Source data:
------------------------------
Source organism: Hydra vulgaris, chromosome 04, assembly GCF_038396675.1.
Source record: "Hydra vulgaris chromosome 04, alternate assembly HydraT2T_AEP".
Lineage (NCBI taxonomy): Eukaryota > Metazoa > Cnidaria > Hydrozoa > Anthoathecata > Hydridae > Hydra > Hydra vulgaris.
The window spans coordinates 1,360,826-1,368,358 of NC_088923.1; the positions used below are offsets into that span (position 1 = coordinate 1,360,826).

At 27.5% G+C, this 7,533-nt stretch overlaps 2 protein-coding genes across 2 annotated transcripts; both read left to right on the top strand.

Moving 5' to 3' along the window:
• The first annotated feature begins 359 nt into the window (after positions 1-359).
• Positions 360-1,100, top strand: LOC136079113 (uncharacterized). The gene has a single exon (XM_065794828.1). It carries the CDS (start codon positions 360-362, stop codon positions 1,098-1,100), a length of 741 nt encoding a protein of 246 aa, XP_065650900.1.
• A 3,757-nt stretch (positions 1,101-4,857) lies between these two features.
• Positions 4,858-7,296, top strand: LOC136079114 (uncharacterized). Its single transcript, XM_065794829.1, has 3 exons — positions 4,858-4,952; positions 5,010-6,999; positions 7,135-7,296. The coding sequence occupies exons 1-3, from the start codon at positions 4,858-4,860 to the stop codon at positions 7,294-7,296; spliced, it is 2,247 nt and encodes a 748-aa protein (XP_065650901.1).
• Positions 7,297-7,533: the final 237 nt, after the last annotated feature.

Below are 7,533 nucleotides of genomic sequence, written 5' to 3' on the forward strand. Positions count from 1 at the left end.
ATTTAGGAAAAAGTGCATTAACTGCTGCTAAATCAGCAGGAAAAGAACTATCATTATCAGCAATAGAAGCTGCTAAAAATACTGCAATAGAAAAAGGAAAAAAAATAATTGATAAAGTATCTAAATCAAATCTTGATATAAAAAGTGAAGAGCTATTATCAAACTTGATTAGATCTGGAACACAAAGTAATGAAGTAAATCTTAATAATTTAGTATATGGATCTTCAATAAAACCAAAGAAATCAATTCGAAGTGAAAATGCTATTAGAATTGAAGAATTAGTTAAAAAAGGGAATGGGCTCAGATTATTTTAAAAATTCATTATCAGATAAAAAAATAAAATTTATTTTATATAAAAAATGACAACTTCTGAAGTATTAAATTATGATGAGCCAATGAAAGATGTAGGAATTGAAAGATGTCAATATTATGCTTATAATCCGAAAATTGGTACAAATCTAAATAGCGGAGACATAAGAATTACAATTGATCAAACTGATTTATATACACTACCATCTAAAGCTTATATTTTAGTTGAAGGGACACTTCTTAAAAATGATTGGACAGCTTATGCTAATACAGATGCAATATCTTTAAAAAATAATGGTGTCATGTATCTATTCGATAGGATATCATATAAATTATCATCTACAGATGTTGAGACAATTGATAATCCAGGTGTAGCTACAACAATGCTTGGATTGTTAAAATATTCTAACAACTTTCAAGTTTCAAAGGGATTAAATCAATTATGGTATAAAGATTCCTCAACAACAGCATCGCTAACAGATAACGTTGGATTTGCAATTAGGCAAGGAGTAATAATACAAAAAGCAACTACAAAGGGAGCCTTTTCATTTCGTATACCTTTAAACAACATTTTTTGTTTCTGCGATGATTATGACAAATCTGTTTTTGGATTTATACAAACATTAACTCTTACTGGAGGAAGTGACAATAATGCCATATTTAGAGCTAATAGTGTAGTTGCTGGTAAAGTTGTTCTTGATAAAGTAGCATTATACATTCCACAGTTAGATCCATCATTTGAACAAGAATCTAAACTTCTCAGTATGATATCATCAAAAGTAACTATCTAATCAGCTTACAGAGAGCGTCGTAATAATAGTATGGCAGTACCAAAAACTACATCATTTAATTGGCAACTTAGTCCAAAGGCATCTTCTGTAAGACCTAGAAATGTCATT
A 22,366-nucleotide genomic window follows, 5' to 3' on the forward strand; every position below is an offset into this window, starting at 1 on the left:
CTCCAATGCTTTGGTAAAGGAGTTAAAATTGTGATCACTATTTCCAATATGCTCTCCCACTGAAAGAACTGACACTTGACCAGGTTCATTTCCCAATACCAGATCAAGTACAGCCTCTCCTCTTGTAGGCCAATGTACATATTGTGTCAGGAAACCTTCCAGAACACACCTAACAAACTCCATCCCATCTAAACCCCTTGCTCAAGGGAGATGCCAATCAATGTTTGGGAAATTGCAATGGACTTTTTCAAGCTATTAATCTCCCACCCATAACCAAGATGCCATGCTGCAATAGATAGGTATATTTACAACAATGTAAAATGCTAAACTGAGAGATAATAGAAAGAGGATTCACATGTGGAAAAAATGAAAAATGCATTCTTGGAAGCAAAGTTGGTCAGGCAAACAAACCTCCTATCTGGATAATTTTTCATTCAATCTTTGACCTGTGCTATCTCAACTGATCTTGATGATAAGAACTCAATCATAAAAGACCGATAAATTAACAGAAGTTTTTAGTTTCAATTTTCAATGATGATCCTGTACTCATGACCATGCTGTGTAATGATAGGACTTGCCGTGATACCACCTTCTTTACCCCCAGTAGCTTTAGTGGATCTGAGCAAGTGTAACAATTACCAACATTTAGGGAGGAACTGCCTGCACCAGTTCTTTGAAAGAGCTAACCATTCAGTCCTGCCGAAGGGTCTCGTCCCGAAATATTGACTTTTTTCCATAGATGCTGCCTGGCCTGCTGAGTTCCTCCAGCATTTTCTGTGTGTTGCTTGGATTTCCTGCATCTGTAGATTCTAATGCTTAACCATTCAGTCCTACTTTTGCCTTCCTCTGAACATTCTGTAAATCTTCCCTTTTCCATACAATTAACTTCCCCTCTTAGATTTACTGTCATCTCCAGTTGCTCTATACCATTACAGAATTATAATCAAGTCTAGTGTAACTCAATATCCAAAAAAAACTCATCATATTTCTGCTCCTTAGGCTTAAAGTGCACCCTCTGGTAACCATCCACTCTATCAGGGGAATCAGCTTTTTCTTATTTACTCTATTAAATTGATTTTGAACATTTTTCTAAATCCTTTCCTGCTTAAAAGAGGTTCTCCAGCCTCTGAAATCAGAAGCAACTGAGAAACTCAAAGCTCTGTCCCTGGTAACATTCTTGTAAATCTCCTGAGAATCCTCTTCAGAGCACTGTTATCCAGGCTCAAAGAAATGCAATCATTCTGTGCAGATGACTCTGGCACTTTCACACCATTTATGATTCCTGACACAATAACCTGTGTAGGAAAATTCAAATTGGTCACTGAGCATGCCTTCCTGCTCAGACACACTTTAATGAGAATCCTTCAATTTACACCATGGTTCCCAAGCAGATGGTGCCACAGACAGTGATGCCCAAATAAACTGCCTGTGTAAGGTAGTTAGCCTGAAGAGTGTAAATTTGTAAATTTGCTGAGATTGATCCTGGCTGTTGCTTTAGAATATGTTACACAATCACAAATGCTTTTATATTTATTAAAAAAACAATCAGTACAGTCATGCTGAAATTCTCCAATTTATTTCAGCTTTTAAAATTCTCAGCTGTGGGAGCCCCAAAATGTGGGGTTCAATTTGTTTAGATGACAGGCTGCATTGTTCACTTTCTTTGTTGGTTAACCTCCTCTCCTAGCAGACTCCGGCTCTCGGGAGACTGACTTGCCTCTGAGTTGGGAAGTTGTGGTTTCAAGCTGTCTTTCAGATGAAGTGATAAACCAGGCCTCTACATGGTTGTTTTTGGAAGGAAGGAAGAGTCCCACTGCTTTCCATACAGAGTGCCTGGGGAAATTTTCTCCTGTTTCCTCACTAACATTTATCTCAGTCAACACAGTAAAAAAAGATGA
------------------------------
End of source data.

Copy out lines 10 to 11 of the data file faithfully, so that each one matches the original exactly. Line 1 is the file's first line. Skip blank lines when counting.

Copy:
• Positions 4,858-7,296, top strand: LOC136079114 (uncharacterized). Its single transcript, XM_065794829.1, has 3 exons — positions 4,858-4,952; positions 5,010-6,999; positions 7,135-7,296. The coding sequence occupies exons 1-3, from the start codon at positions 4,858-4,860 to the stop codon at positions 7,294-7,296; spliced, it is 2,247 nt and encodes a 748-aa protein (XP_065650901.1).
• Positions 7,297-7,533: the final 237 nt, after the last annotated feature.